According to the local paper “Tourists are flocking en masse to the home of the peace-filled Daughters of Charity property in Emmitsburg, just as the U.S. Army did in 1863.”
The story continues…
The new Charity Afire museum opened Friday at the National Shrine of Saint Elizabeth Ann Seton, opening this year’s Heritage Days. Mannequins depict weary soldiers with serious wounds and the medical and spiritual care that the Sisters of Charity gave them.
The sisters, whose rural home was 300 acres of farmland situated a few miles south of Gettysburg, were trained as nurses and teachers. They usually went out across the country to serve on missions as needed.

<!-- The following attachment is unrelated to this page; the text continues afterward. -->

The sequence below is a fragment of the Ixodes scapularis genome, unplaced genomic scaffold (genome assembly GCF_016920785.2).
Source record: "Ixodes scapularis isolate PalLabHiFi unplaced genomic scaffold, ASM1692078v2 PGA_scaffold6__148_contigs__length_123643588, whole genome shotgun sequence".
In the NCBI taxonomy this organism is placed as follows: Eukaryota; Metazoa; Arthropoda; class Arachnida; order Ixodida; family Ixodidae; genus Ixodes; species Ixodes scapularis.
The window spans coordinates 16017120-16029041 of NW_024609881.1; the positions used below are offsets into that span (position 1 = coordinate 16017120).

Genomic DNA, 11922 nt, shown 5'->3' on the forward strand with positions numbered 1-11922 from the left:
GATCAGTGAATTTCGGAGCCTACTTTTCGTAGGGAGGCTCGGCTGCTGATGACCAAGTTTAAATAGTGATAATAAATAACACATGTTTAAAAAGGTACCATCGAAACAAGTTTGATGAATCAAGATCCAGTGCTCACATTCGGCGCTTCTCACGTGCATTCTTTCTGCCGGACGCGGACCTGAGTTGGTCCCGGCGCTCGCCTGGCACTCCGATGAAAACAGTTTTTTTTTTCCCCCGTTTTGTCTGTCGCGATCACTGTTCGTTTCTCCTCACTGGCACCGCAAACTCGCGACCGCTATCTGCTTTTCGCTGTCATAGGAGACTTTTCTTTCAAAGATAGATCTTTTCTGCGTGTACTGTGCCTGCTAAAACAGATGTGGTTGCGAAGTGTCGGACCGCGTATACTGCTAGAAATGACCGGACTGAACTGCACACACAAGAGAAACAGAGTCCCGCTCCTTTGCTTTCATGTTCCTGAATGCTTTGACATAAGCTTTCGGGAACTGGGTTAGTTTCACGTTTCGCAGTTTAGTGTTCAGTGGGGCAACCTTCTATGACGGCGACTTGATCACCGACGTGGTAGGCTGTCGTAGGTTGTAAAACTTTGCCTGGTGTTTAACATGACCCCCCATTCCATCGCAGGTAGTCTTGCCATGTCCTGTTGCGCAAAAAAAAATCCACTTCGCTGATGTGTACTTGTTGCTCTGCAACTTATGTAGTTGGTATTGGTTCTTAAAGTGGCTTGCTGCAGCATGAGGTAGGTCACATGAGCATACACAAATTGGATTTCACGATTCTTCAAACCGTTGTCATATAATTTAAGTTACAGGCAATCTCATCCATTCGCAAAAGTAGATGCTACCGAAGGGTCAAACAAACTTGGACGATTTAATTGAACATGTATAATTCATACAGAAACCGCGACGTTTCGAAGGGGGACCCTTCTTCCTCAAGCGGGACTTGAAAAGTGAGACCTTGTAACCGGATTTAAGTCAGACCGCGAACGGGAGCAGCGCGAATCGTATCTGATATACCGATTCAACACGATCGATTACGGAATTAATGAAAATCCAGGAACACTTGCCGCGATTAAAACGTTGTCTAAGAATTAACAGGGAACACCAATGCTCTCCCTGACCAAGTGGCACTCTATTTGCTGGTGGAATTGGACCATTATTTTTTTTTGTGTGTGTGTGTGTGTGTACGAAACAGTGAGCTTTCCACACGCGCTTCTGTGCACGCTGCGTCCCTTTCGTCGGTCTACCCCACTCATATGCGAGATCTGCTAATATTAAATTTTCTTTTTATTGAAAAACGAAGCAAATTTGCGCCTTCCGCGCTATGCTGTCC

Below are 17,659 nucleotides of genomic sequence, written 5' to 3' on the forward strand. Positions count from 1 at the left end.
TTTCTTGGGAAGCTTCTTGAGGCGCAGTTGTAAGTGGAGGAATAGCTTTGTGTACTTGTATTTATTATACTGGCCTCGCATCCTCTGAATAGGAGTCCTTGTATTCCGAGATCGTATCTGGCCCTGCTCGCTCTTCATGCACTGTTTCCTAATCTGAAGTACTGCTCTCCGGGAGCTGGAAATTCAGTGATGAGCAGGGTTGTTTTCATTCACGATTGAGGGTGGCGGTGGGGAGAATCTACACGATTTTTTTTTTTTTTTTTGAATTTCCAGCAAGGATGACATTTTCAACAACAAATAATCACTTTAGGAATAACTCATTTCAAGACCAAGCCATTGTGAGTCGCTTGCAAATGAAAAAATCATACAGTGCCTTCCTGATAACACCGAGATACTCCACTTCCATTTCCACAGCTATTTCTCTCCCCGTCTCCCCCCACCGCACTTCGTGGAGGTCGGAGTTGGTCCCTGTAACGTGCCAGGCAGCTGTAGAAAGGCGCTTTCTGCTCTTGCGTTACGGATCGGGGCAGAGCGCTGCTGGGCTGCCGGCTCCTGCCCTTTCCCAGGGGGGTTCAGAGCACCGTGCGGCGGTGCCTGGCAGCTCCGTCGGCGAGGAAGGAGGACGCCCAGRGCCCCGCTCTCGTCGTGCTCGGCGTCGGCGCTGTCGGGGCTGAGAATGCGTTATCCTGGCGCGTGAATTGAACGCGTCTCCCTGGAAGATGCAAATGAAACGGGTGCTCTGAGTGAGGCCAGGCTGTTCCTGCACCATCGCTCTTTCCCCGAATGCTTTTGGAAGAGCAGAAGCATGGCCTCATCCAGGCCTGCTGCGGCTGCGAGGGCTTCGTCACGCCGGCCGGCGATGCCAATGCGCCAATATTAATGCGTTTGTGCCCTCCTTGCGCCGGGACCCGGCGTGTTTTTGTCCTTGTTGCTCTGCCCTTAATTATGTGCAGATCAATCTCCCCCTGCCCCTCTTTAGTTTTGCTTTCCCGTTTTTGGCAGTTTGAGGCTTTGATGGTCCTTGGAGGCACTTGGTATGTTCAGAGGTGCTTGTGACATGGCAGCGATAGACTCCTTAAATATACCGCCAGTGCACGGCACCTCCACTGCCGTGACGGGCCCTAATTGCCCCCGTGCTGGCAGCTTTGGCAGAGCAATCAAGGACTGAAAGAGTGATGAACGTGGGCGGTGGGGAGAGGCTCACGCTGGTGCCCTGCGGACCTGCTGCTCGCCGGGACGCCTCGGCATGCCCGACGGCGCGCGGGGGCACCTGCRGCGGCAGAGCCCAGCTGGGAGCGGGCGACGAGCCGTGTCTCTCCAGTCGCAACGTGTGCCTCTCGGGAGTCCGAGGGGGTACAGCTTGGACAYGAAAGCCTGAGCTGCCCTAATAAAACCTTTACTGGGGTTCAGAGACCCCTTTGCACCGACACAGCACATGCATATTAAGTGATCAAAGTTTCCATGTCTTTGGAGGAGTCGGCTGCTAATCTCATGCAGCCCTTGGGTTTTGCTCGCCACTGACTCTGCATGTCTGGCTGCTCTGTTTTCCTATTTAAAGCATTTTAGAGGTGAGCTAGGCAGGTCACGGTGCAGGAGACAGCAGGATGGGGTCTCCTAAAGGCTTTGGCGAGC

In the new museum, visitors read letters and saw images and maps that tell the sisters’ stories, the places they served and the kinds of healing they offered throughout the war in the north and south.
On June 29, 1863, 8,000 to 10,000 Union troops showed up with hungry horses and soldiers. The sisters fed them all, sent them off and prayed for their safety, and they would have done the same for the South, Shower said.
For Heritage Days and beyond, the shrine and Daughters of Charity Archives are reflecting on the war. The archives are not usually open to the public, but today through July 6, they will share written accounts from the days surrounding Gettysburg, in the exhibit “Our Buildings and Very Earth Trembled.”
Different letters that document the events at the Daughters of Charity 150 years ago on that date will be read each day.
Tags: Charity Afire, Civil War, Daughters of Charity, Elizabeth Ann Bayley Seton, Emmitsburg, Gettysburg, seto, shrine